Boeing will make cash contributions each pay period to employees’ retirement savings through a new defined contribution component of the 401(k) plan beginning January 1, 2016. All benefits earned in the current traditional pension plan before the transition will be paid to employees in retirement, and the company will continue to match employee savings in an existing 401(k) plan.
The employees include managers and executives, who participate in the main Boeing and subsidiary DB pension plans. Retirees already receiving pension benefits are not affected by this change.
Notice of the impending change is the latest in a series of steps the company has taken to address the challenges created by DB pension plans. For example, all nonunion employees hired since 2009 and new hires of 28 unions have been moved to DC plans, which Boeing says helps it better predict and manage financial risks, while still providing its employees a retirement benefit.
Members of Boeing’s biggest union, the International Association of Machinists and Aerospace Workers (IAM) District 751 in Seattle and IAM District 837 in St. Louis, saw similar changes in contract extensions ratified this year. Last year, members of Society of Professional Engineering Employees in Aerospace IFPTE Local 2001 reluctantly agreed to a new contract that eliminated the DB plan.
The new benefit will supplement employees’ DB pensions earned through December 31, 2015. All pension benefits earned through the end of 2015 are the employees’ to keep. The credit-based portion of employees’ DB pension will grow with interest credits until employees begin receiving their pension benefit.
Features of the transition plan include:
- A three-year transition benefit to employees' 401(k) accounts equal to 9% of their eligible income in 2016, 8% of income in 2017 and 7% of income in 2018. (Eligible income includes base salary, incentive pay and shift differential, if applicable.)
- Pay-period contributions to 401(k) accounts of 3% to 5% of eligible income, depending on age, beginning in 2019.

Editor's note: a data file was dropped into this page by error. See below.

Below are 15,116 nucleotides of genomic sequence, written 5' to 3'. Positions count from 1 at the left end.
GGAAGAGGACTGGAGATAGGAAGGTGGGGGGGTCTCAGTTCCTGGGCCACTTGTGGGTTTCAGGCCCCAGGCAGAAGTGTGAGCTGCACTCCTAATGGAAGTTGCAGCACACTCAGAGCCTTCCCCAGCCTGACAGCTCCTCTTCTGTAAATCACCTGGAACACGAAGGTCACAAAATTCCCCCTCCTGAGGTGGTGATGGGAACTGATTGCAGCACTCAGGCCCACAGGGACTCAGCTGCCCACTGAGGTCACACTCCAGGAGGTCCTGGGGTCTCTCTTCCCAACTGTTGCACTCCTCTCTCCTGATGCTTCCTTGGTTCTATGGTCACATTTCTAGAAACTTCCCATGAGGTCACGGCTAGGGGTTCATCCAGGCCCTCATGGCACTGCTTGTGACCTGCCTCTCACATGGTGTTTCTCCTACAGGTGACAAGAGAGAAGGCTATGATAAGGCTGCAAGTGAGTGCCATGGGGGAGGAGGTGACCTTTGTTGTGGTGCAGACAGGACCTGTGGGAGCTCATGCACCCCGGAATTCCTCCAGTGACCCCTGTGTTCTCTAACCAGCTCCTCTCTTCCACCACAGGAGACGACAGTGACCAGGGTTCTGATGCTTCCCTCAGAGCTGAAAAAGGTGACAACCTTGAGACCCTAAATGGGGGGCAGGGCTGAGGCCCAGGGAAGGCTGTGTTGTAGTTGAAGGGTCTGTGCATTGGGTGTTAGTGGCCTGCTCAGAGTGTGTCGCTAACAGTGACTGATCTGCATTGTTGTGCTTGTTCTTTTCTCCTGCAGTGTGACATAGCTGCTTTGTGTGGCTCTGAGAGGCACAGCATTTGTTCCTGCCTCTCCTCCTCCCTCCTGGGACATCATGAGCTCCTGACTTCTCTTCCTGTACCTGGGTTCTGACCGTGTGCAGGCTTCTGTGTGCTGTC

- Access to free, personal retirement counseling services for up to two years.
- Access to seminars and online retirement planning modeling tools to help employees reach retirement goals.
Upon initiating retirement, employees will receive the combined value of their company-funded defined pension benefit and new defined contribution benefit, along with existing 401(k) voluntary retirement savings, the company's matching contributions to those savings, as well as Social Security benefits, when eligible.
The company expects the changes to have an immaterial impact on 2014 core (non-GAAP) earnings. GAAP earnings for 2014 will also include a non-cash pension curtailment charge of approximately $110 million that will be recorded in the first quarter. The $110 million charge is in addition to previously announced $140 million and $80 million non-cash charges also being recorded in the first quarter for changes to retirement plans under the contract agreements with the IAM 751 and IAM 837 unions.
Boeing had two goals in the transition: “to continue providing an attractive, market-leading retirement benefit contributing to employees' retirement security, while also assuring our competitiveness by curbing the unsustainable growth of our long-term pension liability,” Tony Parasida, senior vice president of human resources and administration, said in a statement.
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